Rolf Zuckowski turns 75: Giving children the courage to face life

The father of three and grandfather of four has used the pandemic time creatively so far anyway. “I had more leeway to think, which was nice. And for things that were otherwise only marginally possible,” explains the 74-year-old. He started the Instagram and Facebook series “Song Stories from the Attic” and learned to take part in workshops, seminars and church services via Zoom.

“The Bird Wedding” was the beginning

He also worked on his previously planned autobiography, “A Bit of Courage, a Bit of Luck,” which will be published by Hamburg-based publisher Edel Books shortly before his birthday. “It is important to me to be able to tell a large audience about the development and range of my work and creativity,” says the artist, who was awarded the Federal Cross of Merit 1st Class in 2018 and who appeared pleasantly reserved in the interview.

In the book, Zuckowski also reports on his collaboration with the Swiss trio Peter, Sue & Marc and their successes at the Eurovision Song Contest (“Io senza te”) as well as with stars such as Nana Mouskouri. But of course he primarily reviews his activities for children, which began in 1977 with the repeatedly performed musical comedy “Die Vogelhochzeit”.

In 2006, the musician even traveled to Shanghai, where “Rolf’s German-Chinese Bird Wedding” premiered with more than 150 children. Zuckowski developed traffic education projects such as “Rolfs Schulweg-Hitparade” (1979), wrote the hit “Du da im Radio” (1981), designed the concept album “Tabaluga” (1983) for Peter Maffay. His Elb tours in 2000 and 2010 deserve special mention from countless other activities: They allowed the musician (“I can’t be lazy”) to perform with young choir members in many places between the Czech Republic and Cuxhaven.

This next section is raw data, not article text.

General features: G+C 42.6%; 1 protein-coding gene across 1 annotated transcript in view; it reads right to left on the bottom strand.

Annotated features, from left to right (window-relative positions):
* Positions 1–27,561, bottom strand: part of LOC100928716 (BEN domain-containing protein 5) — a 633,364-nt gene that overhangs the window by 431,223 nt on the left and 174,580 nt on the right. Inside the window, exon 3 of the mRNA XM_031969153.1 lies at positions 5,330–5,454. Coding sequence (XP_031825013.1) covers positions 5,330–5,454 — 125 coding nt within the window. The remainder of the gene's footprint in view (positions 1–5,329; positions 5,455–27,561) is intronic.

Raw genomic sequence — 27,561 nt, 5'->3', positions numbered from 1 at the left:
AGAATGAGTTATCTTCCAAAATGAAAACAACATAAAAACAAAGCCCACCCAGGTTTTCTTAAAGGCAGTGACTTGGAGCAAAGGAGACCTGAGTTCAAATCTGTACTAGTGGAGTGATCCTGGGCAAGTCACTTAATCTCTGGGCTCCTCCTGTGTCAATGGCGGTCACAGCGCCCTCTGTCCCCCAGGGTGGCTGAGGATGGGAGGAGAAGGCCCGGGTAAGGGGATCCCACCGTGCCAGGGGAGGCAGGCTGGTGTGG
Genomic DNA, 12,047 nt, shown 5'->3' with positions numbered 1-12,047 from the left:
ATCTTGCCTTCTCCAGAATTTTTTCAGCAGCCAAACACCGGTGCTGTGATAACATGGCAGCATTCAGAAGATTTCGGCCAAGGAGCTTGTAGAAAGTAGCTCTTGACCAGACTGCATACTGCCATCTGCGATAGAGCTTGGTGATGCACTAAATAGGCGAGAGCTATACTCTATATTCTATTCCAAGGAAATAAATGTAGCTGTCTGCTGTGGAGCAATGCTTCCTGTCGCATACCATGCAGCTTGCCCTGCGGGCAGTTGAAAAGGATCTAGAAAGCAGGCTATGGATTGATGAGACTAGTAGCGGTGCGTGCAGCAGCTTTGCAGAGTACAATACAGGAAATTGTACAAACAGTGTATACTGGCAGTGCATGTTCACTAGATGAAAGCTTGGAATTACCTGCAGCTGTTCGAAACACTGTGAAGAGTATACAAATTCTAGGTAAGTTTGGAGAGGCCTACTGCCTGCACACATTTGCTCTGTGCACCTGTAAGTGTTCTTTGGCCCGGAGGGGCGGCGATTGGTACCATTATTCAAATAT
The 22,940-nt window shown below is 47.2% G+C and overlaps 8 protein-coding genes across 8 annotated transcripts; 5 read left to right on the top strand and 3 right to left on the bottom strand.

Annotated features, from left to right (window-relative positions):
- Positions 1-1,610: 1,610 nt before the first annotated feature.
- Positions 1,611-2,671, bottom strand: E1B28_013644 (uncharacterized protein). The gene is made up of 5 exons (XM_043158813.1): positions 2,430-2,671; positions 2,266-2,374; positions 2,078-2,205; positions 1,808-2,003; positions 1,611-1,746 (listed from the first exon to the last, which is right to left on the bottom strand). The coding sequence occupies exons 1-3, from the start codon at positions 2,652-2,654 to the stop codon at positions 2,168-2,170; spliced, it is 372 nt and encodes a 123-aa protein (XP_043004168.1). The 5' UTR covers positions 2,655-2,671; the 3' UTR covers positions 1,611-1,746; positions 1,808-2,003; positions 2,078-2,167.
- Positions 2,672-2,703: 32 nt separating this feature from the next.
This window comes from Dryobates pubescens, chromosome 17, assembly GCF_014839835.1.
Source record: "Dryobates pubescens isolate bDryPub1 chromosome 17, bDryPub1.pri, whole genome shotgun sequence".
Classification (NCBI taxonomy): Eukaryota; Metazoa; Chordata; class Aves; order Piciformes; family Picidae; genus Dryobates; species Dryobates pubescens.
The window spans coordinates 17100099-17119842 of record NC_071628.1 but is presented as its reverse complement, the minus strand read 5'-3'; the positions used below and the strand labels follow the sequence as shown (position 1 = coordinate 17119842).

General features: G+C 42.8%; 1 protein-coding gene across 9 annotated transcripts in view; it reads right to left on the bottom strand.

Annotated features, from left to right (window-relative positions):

How does he feel when he thinks back to the generations of children? And his career, which he began in the 1960s as a self-taught singer and guitarist in the school band “the beAthovens”? “First and foremost, it makes me very grateful that you can move a lot with small songs. Ultimately, it is this small form that penetrates so deeply into people because they live with these songs,” Zuckowski replies. “Some sing songs like “I can do it!” just to get up again.”

The singer-songwriter, who studied business administration after graduating from high school, adds: “It’s also gratitude that there is music that can do this, it doesn’t come from me. It’s – without wanting to lift me up now – a bit light Divine. A creative force – and I think that goes beyond the normal human horizon that we have.”

He cannot build a perfect world for the children

As varied as his creations are to this day, the artist has always come down to one thing. “I try to make it clear to children that it’s good to have been born,” says Zuckowski, who has always felt supported by his family. “Because many children can doubt it. Because they were disappointed and hurt or even abused. Or were sick.